Pew Survey Suggests Number of Christian Registered Voters Dropped 15% Since 2008

FILE PHOTO: A voter places their ballot in a curbside ballot drop box to help prevent the spread of coronavirus disease (COVID-19) during the Maryland U.S. presidential primary election as other voters stand in a long line waiting to cast their votes in College Park, Maryland, U.S., June 2, 2020. (REUTERS/Jim Bourg) REUTERS

The share of registered voters in the United States who say they are Christian has declined by about 15% since 2008 while the number of religiously unaffiliated voters has nearly doubled, Pew Research Center data suggests. 

Pew drew the data from a balanced survey of over 360,000 registered voters surveyed over a 25-year span that include over 12,000 voters questioned in 2018 and 2019.

The data indicates that 64% of all registered voters surveyed in 2019 self-identified as Christian. That figure is down from 79% of registered voters surveyed in 2008 who identified themselves as followers of Christ.

The study shows that the decline in registered Christian voters is most stark in the Democratic Party.

In 2008, 73% of registered Democrats identified as Christian. But by 2019, only 52% of Democrat voters said the same.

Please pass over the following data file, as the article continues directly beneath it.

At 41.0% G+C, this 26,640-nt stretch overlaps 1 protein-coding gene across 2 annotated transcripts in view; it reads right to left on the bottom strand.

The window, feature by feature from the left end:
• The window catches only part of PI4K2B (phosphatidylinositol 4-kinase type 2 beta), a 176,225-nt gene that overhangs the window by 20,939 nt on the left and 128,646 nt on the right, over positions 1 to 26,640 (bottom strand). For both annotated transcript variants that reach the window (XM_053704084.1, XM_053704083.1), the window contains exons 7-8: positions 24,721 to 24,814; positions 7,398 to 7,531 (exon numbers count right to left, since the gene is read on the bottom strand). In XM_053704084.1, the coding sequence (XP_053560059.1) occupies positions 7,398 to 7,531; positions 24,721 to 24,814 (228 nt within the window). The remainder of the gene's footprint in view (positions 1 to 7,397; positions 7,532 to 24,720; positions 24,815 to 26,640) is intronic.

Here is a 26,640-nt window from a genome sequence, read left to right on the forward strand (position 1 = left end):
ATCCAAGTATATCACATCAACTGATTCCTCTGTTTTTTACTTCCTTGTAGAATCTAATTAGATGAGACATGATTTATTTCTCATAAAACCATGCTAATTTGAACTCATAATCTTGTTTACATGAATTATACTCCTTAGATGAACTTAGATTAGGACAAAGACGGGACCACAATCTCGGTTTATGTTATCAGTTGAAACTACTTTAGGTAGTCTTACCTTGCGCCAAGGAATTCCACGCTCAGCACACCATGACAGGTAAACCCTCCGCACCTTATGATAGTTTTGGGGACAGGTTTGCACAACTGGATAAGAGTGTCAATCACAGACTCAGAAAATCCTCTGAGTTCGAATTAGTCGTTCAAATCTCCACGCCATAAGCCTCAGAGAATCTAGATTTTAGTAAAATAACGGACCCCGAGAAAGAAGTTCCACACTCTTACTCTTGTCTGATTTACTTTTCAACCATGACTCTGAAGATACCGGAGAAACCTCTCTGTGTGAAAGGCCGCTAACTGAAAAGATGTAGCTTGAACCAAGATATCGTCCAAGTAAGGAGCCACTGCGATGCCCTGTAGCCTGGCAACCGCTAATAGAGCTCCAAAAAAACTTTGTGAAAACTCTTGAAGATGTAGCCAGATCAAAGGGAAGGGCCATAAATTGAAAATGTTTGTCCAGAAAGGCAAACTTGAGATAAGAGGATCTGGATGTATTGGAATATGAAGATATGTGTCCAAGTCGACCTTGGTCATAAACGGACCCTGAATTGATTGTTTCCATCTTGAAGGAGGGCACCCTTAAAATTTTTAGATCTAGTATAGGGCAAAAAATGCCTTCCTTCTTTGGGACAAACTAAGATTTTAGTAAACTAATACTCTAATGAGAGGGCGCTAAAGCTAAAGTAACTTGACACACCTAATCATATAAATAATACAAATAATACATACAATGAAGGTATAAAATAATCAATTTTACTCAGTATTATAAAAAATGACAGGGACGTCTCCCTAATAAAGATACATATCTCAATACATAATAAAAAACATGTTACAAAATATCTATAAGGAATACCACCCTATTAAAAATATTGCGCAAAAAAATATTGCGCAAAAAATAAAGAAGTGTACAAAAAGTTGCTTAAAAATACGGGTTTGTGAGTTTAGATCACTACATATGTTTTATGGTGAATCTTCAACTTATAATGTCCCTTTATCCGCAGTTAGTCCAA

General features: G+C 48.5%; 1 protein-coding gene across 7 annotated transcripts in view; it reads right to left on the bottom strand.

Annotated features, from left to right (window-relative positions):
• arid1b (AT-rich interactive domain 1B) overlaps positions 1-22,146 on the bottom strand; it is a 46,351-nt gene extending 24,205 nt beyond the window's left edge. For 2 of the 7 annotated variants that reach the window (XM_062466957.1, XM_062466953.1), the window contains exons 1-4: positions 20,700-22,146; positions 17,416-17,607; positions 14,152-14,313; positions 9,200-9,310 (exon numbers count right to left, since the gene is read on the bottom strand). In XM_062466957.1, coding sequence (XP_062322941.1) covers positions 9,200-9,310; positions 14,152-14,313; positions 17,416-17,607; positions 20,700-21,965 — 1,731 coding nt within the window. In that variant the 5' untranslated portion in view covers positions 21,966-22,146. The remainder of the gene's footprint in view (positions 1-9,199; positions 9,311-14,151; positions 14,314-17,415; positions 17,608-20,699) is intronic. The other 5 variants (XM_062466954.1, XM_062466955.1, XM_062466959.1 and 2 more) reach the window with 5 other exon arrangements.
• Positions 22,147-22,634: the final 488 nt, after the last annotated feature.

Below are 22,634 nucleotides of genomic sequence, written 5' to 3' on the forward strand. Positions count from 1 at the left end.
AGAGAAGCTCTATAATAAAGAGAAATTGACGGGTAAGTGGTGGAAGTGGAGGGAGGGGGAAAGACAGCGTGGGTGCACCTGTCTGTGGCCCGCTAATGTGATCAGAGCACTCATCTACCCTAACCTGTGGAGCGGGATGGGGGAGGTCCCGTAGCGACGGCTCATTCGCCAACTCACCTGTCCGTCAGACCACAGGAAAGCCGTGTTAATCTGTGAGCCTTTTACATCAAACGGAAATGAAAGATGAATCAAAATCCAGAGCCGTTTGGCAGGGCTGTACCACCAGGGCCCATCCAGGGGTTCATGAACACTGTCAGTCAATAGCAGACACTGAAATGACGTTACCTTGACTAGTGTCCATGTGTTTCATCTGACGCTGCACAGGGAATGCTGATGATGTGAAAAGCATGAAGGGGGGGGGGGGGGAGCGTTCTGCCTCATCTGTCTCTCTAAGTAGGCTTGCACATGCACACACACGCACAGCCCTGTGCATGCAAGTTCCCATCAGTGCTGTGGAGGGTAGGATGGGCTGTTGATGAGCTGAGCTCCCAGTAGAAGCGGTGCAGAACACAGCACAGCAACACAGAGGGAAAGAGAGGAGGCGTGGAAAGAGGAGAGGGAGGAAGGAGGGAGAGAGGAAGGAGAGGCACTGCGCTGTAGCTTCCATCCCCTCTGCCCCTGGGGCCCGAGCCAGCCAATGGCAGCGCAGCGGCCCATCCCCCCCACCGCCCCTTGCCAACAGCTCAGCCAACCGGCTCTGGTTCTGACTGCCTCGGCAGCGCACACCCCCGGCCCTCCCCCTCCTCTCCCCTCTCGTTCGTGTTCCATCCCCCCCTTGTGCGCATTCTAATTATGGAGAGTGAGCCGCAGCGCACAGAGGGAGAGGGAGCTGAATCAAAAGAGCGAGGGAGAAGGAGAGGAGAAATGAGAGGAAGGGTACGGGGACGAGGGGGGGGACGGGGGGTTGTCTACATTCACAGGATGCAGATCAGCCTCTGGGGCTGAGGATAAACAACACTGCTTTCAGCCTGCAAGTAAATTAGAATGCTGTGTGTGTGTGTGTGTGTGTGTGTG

Among Democratic Christians, only the number of Hispanic Catholic voters increased. And that figure only increased by 1 percentage point.

Registered Republican voters have seemingly moved away from God at a slower rate, dropping from 87% Christian in 2008 to 79% Christian in 2019.

In comparison, the number of religiously unaffiliated voters has almost doubled from 15% to 28% in the same years.

“What’s going down is faith among the American people. The percentage of Americans who identify as Christian has been declining,” Galen Carey, National Association of Evangelicals vice president of government relations, told The Christian Post. “The number of Americans of faith is declining. The concern to us is not how many Christians are registered voters but how many voters are Christians.”

Among registered voters, almost all Christian denominations have decreased in number, the data shows. The two exceptions are Hispanic Catholics and non-evangelical Protestants who didn’t provide their race or belong to small racial minorities.

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SOURCE: Christian Post, Jackson Elliott